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Liquefied natural gas redesigns the energy map

Photo: Skangass

​​LNG as ship fuel contributes to the elimination of sulfur and particulate emissions.​

​LNG, liquefied natural gas, is off to a flying start in Sweden. Since the installation of the first Swedish terminal, a race has started with billions at stake. 

Today, there are plans to build terminals in several parts of the country since both the industry and the maritime sector demand natural gas.​​

LNG is a clever product. Space-saving, efficient, greener than most alternatives and an excellent first step for those who eventually want to take the full step to fossil free biogas. In addition, it is efficient to transport - a cubic metre of LNG can be converted to 600 cubic metres of usable gas. In Sweden, where the pipeline network is limited, the breakthrough of LNG provides new opportunities.

"The interest is huge right now," says Anna Berggren, specialist in process engineering at COWI and designer and advisor in a number of LNG projects in Sweden. She continues: 

"The world market prices have fallen and what we now see is a boom of small and large terminal projects. At this moment, just within COWI we handle a number of projects covering all phases, ranging from investigations on both Swedish and European level, to permit applications, design and construction projects."

LNG boom in the Nordic countries - and the world

LNG has been produced in Norway for a long time, and the Norwegian distribution network is well developed. Among Norwegian fjords and mountains, natural gas networks in the form of pipelines are hard to imagine - but with LNG terminals along the coast and a fleet of custom-built ships and trucks the demand for gas could be satisfied. In Denmark there are several ongoing projects, including the construction of a terminal in the city of Skagen with the capacity to bunker ships with LNG.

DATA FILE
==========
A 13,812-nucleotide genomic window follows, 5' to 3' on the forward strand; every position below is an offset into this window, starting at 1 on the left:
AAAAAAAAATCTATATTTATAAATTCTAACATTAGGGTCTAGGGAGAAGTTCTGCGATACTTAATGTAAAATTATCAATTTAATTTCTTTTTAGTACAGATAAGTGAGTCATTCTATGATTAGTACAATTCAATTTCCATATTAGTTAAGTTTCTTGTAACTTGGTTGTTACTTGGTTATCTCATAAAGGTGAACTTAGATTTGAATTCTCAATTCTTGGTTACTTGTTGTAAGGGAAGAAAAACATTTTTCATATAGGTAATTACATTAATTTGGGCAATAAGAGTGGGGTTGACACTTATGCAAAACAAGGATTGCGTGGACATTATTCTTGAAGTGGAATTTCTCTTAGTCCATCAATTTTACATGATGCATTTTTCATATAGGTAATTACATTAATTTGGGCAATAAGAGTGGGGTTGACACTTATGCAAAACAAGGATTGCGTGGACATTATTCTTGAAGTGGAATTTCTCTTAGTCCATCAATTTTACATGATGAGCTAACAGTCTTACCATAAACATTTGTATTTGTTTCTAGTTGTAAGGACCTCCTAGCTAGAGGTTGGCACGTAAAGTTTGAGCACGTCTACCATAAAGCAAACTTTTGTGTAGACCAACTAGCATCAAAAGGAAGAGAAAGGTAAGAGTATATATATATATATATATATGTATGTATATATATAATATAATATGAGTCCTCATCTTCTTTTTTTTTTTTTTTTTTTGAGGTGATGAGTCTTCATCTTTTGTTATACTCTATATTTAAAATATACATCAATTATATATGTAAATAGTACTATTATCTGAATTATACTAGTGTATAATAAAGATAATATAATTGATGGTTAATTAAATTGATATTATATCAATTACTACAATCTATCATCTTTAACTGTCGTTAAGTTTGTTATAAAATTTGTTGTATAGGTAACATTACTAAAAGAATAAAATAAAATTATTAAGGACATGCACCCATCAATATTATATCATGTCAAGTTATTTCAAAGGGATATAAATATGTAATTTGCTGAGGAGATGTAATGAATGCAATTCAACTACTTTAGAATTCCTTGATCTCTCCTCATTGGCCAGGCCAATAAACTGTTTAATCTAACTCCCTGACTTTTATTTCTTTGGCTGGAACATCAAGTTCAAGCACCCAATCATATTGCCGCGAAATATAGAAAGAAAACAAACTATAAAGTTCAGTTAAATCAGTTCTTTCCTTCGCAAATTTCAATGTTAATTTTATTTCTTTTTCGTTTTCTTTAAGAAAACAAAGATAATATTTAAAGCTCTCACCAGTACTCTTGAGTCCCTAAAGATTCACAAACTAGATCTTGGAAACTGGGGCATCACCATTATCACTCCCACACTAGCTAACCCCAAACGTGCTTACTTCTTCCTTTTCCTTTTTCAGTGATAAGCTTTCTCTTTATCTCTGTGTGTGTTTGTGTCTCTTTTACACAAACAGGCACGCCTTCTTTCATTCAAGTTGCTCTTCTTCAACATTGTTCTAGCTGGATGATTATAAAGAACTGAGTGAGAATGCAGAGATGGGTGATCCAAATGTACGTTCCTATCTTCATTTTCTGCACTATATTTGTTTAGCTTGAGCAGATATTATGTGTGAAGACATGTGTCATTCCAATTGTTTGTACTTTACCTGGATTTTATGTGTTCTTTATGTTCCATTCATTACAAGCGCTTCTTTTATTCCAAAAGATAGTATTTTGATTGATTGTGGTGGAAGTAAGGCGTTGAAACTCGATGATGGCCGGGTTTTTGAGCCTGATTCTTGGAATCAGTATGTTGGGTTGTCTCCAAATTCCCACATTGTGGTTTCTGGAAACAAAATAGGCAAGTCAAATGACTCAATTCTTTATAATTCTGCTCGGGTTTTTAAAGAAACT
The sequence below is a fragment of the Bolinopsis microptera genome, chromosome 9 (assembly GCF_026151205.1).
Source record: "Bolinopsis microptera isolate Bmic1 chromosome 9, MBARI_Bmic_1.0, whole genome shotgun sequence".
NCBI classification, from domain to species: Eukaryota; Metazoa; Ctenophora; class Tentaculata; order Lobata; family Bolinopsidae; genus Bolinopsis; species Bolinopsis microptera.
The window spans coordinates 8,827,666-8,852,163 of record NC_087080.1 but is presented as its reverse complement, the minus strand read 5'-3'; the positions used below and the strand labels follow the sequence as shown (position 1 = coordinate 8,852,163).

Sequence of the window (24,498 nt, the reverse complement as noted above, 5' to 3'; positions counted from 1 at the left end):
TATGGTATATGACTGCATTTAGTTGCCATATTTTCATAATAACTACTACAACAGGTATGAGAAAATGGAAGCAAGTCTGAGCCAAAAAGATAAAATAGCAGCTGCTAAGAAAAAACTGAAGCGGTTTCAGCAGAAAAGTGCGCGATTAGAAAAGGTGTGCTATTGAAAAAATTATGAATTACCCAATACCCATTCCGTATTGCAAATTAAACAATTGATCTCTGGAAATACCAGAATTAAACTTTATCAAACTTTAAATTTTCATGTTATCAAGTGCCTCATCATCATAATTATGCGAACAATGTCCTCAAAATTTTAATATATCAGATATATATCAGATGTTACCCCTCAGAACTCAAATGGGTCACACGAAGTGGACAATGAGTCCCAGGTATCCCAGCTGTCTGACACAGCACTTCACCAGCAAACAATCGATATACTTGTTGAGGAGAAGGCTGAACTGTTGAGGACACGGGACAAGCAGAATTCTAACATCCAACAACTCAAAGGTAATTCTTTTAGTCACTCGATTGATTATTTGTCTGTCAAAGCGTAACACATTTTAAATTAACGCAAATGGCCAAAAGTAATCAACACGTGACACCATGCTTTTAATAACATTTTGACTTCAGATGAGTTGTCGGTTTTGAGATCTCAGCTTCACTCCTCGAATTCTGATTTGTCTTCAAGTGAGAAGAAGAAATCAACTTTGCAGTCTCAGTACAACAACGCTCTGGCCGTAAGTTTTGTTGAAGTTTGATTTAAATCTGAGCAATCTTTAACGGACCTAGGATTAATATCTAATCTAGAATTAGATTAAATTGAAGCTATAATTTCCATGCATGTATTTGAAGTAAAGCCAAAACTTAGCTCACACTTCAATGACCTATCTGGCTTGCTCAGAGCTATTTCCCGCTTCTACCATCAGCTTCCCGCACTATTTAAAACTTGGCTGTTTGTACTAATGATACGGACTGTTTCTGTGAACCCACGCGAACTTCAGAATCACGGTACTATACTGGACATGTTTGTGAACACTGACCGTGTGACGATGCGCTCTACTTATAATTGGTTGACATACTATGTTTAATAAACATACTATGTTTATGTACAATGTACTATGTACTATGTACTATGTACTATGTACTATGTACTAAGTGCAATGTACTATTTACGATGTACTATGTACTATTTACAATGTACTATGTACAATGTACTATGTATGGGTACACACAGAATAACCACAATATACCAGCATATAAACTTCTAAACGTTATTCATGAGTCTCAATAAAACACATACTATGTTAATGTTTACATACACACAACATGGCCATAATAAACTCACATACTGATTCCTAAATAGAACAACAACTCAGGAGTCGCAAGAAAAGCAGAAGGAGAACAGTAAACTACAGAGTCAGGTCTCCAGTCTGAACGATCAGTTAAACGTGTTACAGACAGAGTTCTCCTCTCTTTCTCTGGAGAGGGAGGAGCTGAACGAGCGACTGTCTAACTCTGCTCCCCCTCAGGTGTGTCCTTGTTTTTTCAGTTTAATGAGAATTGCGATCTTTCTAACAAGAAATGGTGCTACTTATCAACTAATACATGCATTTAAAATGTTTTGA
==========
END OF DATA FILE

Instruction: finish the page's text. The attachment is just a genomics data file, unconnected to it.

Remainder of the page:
Today, the infrastructure is also being extended towards Germany and the rest of Europe; the North Sea gas is on its last legs and more gas is needed in the networks. At the same time, the Finnish gas giant Gasum makes major investments and has by a strategic alliance with rapidly growing Skangass paved the way for an exciting development of the LNG market in Finland. Finland has Russian gas in pipelines but is now expanding the supply by building LNG terminals along the coast according to Norwegian and Swedish model.

"Natural gas is growing rapidly on the market today and LNG is the smartest alternative for transporting and storing it. Since 1990, the trade of LNG in the world has increased fivefold," says Berggren.

This article ​is from COWI Sweden's customer magazine 360. 

 
Published 24.06.2014​

Key facts about LNG

- LNG, liquefied natural gas, is condensed natural gas cooled to -162 ° C.

- Upon cooling, gas changes into liquid form, reducing the volume 600 times.

- LBM, liquefied bio methane is the same product, though produced of biogas. Biogas is chemically identical with natural gas, i.e. methane, but does not contribute to global warming since it is not of fossil origin.

- LNG as ship fuel contributes to the elimination of sulfur and particulate emissions. Nitrogen oxides are reduced significantly and CO2 emissions by up to 25 percent compared to petroleum products.

- For industry use, LNG significantly reduces CO2 while used as a replacement for other fossil fuels. Preem refinery in Lysekil, one of Sweden major users, is expected to reduce their carbon emissions by 120 000 tones when they completely convert to LNG.


 

LAST UPDATED: 16.09.2016